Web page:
The federal government is sending millions of dollars to Alabama to fund construction of the $5.5 billion Birmingham Northern Beltline project, a major interstate project on the city’s western edge in Jefferson County.
Construction of the highway began in 2014 but has faced several setbacks due to funding and opposition from environmentalists.
“Congress has prioritized the completion of the Birmingham Northern Beltline as an integral part of the Appalachian Development Highway System,” said Tony Harris, a spokesman for the Alabama Department of Transportation (ALDOT)said in a statement released to Birmingham’s WIAT CBS 42 in early January.
He added that the grant to the project is “significant,” noting that the most recent federal law provides for $30 million in funding.
“ALDOT’s next activity will connect Alabama Highways 79 and 75; project planning is underway to include design and estimated costs,” Harris stated. “There is no timetable as to when the next construction phase will be advertised.”
State officials say the proposed 52.5-mile six-lane corridor, beginning from I-59 in northeast Jefferson County to the I-459 interchange with I-59/I-20 near Bessemer, will improve accessibility will improve and create jobs across the region, boost economic growth and respond to existing developments, and address future traffic growth.
Construction on the long-awaited and massive project could resume in the spring, AL.com reported.
Birmingham worked on the conception for a long time
Although the idea of circumnavigating Birmingham had been debated since the 1960s, official planning only began three decades later in the early 1990s. Since then, the project has been plagued by constant starts and stops due to various issues.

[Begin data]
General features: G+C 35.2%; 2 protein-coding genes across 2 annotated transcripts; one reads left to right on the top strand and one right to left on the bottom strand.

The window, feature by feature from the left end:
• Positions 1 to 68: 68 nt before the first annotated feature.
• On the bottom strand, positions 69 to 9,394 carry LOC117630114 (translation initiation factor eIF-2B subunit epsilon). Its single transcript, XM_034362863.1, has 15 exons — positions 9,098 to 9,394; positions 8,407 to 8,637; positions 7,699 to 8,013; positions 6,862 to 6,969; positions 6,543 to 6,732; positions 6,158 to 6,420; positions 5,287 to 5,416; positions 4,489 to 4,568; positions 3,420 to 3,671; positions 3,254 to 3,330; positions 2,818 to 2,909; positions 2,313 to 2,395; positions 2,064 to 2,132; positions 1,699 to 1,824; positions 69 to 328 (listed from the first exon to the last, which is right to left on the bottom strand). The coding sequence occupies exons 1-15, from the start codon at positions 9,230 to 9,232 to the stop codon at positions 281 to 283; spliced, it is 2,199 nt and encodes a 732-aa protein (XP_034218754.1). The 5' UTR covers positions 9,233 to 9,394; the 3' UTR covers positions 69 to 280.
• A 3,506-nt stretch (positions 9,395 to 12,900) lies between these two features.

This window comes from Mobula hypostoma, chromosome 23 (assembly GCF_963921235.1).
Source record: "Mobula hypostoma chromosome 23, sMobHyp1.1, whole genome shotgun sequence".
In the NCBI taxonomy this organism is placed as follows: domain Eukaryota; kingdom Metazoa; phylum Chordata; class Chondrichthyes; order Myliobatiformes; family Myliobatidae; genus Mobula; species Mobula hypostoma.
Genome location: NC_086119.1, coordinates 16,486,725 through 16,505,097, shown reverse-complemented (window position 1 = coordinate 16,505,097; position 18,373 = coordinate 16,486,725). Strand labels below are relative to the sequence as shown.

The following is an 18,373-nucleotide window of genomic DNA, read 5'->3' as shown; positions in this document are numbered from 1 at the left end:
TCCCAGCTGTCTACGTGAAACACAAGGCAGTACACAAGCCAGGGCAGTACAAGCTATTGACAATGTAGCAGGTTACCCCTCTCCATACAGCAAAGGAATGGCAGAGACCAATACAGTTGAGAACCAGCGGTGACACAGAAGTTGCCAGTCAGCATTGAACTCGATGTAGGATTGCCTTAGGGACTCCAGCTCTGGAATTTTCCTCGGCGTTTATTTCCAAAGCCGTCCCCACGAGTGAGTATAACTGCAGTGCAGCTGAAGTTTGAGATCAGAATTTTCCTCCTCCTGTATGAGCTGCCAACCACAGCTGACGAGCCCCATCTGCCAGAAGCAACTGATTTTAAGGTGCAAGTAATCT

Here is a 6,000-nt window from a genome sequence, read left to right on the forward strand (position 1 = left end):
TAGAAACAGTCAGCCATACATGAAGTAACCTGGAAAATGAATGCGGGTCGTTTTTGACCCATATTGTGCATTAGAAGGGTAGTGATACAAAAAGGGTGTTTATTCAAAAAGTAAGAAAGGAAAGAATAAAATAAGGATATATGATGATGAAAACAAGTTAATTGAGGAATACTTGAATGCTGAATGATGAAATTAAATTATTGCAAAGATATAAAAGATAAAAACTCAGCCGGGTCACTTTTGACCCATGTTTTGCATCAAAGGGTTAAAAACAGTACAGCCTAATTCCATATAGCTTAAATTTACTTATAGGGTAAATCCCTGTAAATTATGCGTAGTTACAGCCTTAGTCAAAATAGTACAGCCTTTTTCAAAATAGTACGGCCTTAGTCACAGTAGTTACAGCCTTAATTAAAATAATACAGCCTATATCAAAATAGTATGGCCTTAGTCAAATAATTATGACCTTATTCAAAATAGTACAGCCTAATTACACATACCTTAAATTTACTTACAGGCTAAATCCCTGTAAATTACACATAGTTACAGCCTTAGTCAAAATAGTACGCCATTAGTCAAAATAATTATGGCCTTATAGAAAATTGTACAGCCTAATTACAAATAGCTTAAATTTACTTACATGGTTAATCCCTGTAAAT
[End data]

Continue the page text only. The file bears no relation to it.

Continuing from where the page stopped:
The most recent of these was a halt in the fall of 2016 after the beltline was not included in the 2018 Federal Transport Financing Act.
On January 18, AL.com reported that the Regional Planning Commission of Greater Birmingham (RPC) forecast that more than $1.5 billion of its funding for future projects will also be used to build the Northern Beltline.
That accounts for more than half of the RPC’s remaining funding through 2045, after $1.4 billion, or two-thirds of federal funding, was set aside during that period to sustain what the commission called “rapidly aging infrastructure.” .
Nearly a decade ago, the Birmingham Metropolitan Planning Organization submitted a final draft of its 2045 regional transportation plan to the RPC, which determined that the Northern Belt Line would cost nearly $3 billion to complete.
This plan, formally adopted in 2020, aims to improve transport in the area through a 25-year investment plan for the new motorway to improve the overall system security of the Birmingham area by 2045, reducing serious injuries and fatalities for all travellers.
Local officials look forward to Beltline
Gardendale Mayor Stan Hogeland told WAIT CBS 42 that the Northern Beltline will be a huge benefit to those working in Jefferson County.
“It will be easier for people,” he said. “Now they can use this route to work [in] Downtown [Birmingham].”
Alabama’s Coalition for Regional Transportation also said the Northern Beltline will add $2 billion to the state economy and nearly 21,000 jobs when complete.